By Jordan McDowell.
When most people think of being convicted of a crime, they usually imagine the repercussions of jail or prison time.
Some might even think of the court fees, restitution, and probation that typically come with being a convicted criminal.
Still, there are even more consequences that can affect your everyday life. Learn more about how a past criminal conviction could hurt you long-term — even after you get out of prison and repay your debt to society.
It’s therefore important to consult the best lawyer for your case who will educate you on the consequences of a past criminal conviction and how it can ruin your future.
Future Employment Concerns
It’s often a battle when it comes to getting a job after prison. Even if you’ve committed a minor crime, potential bosses may find out about it during a background check and deny you employment.
Applications almost always ask about your criminal history. You might see a question asking if you’ve ever been convicted of a felony, while others simply asked if you’ve ever been charged. You may see questions about prior arrests or any other involvement with the justice system as well.
While some jurisdictions prevent employers from using your criminal background as a basis for denying you a position, these protections are not universal.
If you think you live in an area where asking about criminal history or denying jobs based on criminal history is illegal, you need to know your rights and protect yourself.
Criminal background checks are standard practice in many industries. They reveal the existence of a criminal history and may be enough for employers to refuse your application.
A background check may just be a look into basic government records as well as extensive investigations that require interviews from friends, family, and past employers.
Your Civil Liberties.
The minute you’re convicted of a crime, some laws automatically apply to you and restrict your civil liberties. Each state is different, but some limitations you may face in most American states include:
- Prohibition from voting while in prison
- Exclusion from jury duty
- Prohibition from owning a firearm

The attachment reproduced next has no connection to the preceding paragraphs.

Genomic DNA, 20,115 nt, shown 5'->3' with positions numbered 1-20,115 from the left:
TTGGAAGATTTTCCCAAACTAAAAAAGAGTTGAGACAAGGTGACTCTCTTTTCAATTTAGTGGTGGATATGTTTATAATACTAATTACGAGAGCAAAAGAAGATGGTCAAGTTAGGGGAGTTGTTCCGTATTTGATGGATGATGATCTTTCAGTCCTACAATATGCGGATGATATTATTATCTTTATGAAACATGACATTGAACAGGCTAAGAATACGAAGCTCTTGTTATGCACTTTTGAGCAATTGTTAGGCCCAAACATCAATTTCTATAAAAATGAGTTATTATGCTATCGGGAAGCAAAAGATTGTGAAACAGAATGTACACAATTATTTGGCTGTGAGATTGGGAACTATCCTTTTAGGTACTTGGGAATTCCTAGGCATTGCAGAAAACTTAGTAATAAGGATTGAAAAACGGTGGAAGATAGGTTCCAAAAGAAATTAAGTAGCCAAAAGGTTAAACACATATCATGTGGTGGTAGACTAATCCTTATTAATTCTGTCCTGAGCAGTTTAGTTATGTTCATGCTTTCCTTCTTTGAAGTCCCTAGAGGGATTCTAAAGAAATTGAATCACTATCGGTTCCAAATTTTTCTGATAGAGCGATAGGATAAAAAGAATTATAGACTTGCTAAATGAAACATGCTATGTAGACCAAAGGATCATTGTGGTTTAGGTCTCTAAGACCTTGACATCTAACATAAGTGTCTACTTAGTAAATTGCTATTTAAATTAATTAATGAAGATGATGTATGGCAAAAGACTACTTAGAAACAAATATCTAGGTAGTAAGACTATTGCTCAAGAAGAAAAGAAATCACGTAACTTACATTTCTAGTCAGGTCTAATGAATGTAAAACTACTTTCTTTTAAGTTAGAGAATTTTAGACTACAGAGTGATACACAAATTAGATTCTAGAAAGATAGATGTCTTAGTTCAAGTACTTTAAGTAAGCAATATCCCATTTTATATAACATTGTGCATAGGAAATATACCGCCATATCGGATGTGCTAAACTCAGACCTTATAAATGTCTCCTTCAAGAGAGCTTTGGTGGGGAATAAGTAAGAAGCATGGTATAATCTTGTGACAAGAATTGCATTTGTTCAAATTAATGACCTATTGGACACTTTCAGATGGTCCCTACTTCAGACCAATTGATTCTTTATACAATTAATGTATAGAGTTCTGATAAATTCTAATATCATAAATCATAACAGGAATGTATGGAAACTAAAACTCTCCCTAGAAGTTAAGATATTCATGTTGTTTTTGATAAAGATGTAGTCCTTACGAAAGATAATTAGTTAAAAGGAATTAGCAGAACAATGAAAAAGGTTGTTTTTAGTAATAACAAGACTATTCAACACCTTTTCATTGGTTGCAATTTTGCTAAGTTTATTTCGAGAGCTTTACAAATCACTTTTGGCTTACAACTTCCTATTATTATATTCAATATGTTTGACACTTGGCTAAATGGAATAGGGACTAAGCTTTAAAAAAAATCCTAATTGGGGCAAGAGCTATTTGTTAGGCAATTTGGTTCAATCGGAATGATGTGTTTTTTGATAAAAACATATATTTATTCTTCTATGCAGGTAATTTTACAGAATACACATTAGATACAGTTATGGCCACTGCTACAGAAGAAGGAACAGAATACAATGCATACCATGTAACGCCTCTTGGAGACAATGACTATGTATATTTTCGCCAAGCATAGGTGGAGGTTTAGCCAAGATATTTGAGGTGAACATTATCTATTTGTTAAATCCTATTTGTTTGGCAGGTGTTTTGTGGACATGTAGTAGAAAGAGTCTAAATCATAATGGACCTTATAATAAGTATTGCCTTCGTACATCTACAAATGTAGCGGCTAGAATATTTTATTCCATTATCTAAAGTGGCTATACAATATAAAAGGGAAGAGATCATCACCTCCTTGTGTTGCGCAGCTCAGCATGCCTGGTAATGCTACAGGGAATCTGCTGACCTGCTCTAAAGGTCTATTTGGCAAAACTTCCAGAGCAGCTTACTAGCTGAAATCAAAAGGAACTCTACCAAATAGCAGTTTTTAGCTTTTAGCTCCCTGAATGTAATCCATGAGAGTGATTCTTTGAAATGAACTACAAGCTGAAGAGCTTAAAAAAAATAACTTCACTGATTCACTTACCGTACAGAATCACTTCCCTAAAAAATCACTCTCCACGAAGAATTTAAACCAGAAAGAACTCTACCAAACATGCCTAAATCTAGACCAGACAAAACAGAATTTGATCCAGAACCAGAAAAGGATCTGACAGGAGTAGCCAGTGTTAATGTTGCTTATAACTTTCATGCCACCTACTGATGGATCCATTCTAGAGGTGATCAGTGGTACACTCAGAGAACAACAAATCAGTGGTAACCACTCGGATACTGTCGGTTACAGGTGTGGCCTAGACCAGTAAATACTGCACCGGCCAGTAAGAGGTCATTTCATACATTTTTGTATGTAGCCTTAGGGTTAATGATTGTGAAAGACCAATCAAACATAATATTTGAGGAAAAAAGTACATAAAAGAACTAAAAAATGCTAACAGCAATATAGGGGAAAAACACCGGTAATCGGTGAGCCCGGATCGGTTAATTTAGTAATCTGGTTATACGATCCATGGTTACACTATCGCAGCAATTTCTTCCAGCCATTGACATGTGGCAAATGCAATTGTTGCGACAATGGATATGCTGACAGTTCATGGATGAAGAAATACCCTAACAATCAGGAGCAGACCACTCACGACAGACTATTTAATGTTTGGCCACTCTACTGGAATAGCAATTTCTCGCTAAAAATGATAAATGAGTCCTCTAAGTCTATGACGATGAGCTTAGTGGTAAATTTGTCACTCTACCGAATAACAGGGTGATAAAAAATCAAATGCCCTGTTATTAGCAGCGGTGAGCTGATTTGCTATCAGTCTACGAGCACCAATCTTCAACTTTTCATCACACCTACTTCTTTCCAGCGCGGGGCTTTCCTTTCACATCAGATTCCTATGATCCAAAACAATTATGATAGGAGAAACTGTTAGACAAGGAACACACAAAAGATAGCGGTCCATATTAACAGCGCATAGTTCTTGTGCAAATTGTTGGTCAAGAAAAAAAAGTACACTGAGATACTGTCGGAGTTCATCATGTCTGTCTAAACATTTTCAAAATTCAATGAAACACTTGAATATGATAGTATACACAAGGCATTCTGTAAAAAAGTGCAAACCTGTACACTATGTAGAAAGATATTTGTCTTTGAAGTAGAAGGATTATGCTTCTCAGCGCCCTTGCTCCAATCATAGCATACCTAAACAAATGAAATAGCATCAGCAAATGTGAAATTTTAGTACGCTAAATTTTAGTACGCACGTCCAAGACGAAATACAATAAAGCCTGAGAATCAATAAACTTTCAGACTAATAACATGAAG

Some other limitations include:
- Ineligibility to serve as a representative of a deceased person’s estate
- Inability to operate pyrotechnic displays
- Exclusion from attending public school
- Denial of apartment rental applications
Besides the restrictions created by each state, you also have to consider the federal limitations that may now apply to you. The American Bar Association records over 1,000 federal restrictions and limits that may apply to you depending on the crime. Some limits include:
- Ineligibility to receive disaster assistance.
- A prohibition from applying for student loans
- Ineligibility to apply for federal jobs
- Barred from obtaining certain certifications or business licensing
A criminal conviction affects how society views you. You might notice that friends and family are no longer as friendly, and some people may completely cut you out of their lives. Discrimination against convicted criminals is pretty widespread, and even if someone has been wrongfully accused, there is always a stigma surrounding their involvement with the justice system.
Impact on Mental Health.
Many studies show that incarceration has a significant psychological impact. Even a brief sentence can cause major personality changes and may cause recidivism due to issues adjusting on “the outside.” Some common changes after incarceration include:
- Emotional Distancing: Hiding your emotions to protect yourself from others who consider emotion a sign of weakness can lead to the inability to create and maintain personal bonds after leaving prison.
- Hypervigilance: Since prison is a dangerous place, hypervigilance becomes second nature. It often leads people to adopt self-isolating behaviors after they serve their time.
- PTSD: From flashbacks and emotional numbness to nightmares and unexpected bursts of anger, there are many symptoms of PTSD that can make it difficult to live a regular life. You might experience such intense anxiety, guilt, and shame from traumatic experiences that it’s tough to lead a productive life.
Crime Doesn’t Pay
You’ve probably heard the saying that crime doesn’t pay, but it doesn’t encompass just how negative of an impact it can have on your life. If you find yourself facing a struggle with the criminal justice system, make sure you speak with someone experienced in criminal law who can help protect you throughout the process.
Jordan McDowell is a copy strategist with a passion for law. He is mainly interested in criminal law but also writes about civil rights law, family law, and environmental law.